In a tree near the pond, an Osprey was dining on a freshly caught and still wriggling fish.


So many Ospreys around here. I like to watch these big, beautiful fish hawks.


Northern Mockingbird, Mimus polyglottus, is the only mockingbird commonly found in North America.


Wikipedia: Northern Mockingbird

The northern mockingbird is known for its intelligence. A 2009 study showed that the bird was able to recognize individual humans, particularly noting those who had previously been intruders or threats. Also birds recognize their breeding spots and return to areas in which they had greatest success in previous years. Urban birds are more likely to demonstrate this behavior. Finally, the mockingbird is influential in United States culture, being the state bird of five states, appearing in book titles, songs and lullabies, and making other appearances in popular culture.


I spotted a pair of Mottled Ducks. This one with a yellow bill is the male. Female has an orange bill.


Palm Warbler, I do believe. They never seem to be in palm trees.


Snowy Egret.


This Belted Kingfisher was swooping around noisily over the pond, but I captured it in a rare moment of perching.


Back home we had some interesting “birds” overhead. A couple of F-18s were looping around over Sewall’s Point. The Stuart Airshow is this weekend!


The McDonnell Douglas F/A-18 Hornet is a twin-engine supersonic, all-weather carrier-capable multirole combat jet, designed as both a fighter and attack aircraft (hence the F/A designation). Designed by McDonnell Douglas (now Boeing) and Northrop, the F/A-18 was derived from the latter’s YF-17 in the 1970s for use by the United States Navy and Marine Corps. The Hornet is also used by the air forces of several other nations and, since 1986, by the U.S. Navy’s Flight Demonstration Squadron, the Blue Angels.

I had help identifying these birds from my husband, who is an airline pilot and flew a variety of fighter jets in the Marine Corps.



As the F-18s took a couple of turns overhead, an Osprey was perched atop our Norfolk Island pine.

Bird walk


Crow on a picnic table by the Indian River Lagoon, Town Commons in Sewall’s Point.

I took the dog for a walk the other day and brought my camera, poking around for a few birds.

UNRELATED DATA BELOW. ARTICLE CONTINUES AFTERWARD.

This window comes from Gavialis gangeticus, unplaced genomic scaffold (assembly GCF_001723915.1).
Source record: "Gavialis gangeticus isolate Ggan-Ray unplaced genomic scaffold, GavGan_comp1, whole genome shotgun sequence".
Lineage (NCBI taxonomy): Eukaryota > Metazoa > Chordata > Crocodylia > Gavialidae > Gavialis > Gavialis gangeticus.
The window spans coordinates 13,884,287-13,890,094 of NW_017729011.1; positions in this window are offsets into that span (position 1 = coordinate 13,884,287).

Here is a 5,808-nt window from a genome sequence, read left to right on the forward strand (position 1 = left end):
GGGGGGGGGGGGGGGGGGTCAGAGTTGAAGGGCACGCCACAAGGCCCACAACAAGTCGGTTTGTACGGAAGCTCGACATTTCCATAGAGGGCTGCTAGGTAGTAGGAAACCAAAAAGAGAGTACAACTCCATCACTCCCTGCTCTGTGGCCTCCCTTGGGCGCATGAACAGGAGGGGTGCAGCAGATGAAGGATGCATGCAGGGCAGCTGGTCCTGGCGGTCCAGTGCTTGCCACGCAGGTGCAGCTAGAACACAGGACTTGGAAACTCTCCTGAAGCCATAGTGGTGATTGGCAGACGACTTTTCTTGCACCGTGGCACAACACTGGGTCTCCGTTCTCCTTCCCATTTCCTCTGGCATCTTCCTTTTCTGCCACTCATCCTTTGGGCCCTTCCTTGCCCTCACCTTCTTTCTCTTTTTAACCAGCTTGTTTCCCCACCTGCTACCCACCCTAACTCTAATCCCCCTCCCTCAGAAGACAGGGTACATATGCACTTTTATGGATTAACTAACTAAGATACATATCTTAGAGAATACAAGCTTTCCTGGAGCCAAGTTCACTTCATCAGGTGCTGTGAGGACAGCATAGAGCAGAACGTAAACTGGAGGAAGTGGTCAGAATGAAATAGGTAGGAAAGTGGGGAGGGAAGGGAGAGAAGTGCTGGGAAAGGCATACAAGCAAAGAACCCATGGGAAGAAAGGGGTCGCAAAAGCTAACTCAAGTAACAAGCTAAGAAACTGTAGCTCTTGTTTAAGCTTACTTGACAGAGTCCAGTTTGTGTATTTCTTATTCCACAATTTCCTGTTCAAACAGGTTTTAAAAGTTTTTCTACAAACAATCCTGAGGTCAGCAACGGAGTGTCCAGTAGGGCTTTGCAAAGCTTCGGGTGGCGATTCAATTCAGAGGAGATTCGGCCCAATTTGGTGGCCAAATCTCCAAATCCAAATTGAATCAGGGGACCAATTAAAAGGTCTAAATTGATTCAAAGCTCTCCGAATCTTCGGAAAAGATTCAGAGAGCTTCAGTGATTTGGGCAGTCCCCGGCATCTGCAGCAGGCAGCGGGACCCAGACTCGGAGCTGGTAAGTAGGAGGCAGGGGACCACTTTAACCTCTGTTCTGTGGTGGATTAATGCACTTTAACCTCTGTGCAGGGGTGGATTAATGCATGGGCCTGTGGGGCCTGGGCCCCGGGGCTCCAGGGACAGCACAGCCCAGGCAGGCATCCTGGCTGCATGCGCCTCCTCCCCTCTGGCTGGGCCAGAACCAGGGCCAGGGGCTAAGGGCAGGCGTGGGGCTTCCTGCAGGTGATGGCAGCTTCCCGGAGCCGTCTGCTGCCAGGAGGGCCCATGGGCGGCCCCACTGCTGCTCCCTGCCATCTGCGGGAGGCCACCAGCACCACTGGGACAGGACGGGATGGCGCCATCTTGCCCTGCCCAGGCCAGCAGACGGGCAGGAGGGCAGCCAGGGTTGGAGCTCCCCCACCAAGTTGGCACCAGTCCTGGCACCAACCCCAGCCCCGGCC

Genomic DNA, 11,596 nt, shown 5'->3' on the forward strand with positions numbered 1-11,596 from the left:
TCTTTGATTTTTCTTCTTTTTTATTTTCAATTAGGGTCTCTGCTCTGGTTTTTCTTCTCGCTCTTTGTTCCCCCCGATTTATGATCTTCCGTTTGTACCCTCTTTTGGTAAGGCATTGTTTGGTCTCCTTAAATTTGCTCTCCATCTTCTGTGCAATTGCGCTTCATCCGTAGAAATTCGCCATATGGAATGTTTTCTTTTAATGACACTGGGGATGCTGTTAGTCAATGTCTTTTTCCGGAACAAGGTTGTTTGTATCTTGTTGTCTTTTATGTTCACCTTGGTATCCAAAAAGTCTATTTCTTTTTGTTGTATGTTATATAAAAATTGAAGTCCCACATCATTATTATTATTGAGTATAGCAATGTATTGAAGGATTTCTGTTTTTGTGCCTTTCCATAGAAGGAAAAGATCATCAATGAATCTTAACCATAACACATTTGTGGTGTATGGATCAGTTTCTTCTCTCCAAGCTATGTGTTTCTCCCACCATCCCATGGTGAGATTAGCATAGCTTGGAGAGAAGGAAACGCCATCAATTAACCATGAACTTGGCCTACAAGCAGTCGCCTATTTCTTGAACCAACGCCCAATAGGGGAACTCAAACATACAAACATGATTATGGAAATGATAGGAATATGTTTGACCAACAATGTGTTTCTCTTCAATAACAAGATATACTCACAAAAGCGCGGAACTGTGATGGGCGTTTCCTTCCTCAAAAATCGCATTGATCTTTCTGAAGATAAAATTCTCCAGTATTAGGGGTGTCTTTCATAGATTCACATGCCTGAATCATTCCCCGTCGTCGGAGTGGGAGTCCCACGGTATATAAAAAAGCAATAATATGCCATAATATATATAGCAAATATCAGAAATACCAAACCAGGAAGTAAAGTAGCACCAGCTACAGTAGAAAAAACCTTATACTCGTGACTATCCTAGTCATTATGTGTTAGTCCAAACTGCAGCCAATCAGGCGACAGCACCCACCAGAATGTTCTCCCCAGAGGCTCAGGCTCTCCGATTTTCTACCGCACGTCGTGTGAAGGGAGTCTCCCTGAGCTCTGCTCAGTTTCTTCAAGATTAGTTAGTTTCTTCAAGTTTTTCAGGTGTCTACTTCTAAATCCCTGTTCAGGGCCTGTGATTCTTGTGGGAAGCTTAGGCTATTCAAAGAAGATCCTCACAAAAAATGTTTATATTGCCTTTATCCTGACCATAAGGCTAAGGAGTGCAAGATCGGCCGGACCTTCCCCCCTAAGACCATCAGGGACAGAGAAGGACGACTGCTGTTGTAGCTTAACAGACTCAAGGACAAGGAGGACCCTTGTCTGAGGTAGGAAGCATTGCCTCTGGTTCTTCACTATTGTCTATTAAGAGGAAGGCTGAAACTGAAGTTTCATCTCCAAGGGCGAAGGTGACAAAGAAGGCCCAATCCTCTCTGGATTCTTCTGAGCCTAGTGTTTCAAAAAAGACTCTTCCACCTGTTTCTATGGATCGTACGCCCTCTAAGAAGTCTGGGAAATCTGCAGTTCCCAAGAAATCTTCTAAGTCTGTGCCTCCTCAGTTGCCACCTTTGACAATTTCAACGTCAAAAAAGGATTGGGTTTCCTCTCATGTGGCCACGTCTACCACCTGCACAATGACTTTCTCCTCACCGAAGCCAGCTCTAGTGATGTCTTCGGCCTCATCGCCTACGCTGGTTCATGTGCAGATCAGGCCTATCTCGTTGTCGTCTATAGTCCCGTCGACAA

Osprey flying out of a tree, carrying a mostly eaten fish, intersection of Sewall’s Point Road and Ocean Boulevard.


Osprey zooming over low over cars.


Tricolored Heron on a log in the Indian River Lagoon.

According to…

On the southeastern coastal plain, the Tricolored Heron is a characteristic bird of quiet shallow waters. Strikingly slender, with long bill, neck, and legs, it is often seen wading belly-deep in coastal lagoons. Although it is solitary in its feeding, it is sociable in nesting, often in very large colonies with various other herons and egrets. Formerly known as Louisiana Heron.

It’s been hot and humid, no surprise in summertime Florida!


Eagle above


That distant, tiny dot above the tree horizon is something special.

Friday afternoon I was walking here on River Road in Sewall’s Point, just a few blocks from home, when I heard an Osprey screaming. It flew over my head, chased by a slightly larger bird.


They circled back around and passed over again, Osprey in the lead, distinctive black and white bird on its tail.


Bald Eagle!

My guess is that the Osprey had a nest with chicks. I think they stayed safe.


I was super-excited to see a Bald Eagle. I wished there were other people around too I could yell and point at the sky, “Bald Eagle!”


But at least I had my camera so I could point and shoot and share it later.

What a bold, beautiful bird.

Bridge walk and diving duck


Osprey on a light pole, Ernest Lyons Bridge.


Daughter Laura and I walked across the bridge and back around noon today, about 2 and a half miles altogether.


Nice views of the Indian River Lagoon from the bridge.


And soaring ospreys.


And a dolphin.


Ring-billed gull loafing on a light pole.


Laura spotted a diving duck and I zoomed in.


Looks like a female Red-breasted Merganser.

A large diving duck with a long thin bill, the Red-breasted Merganser is found in large lakes, rivers and the ocean. It prefers salt water more than the other two species of merganser.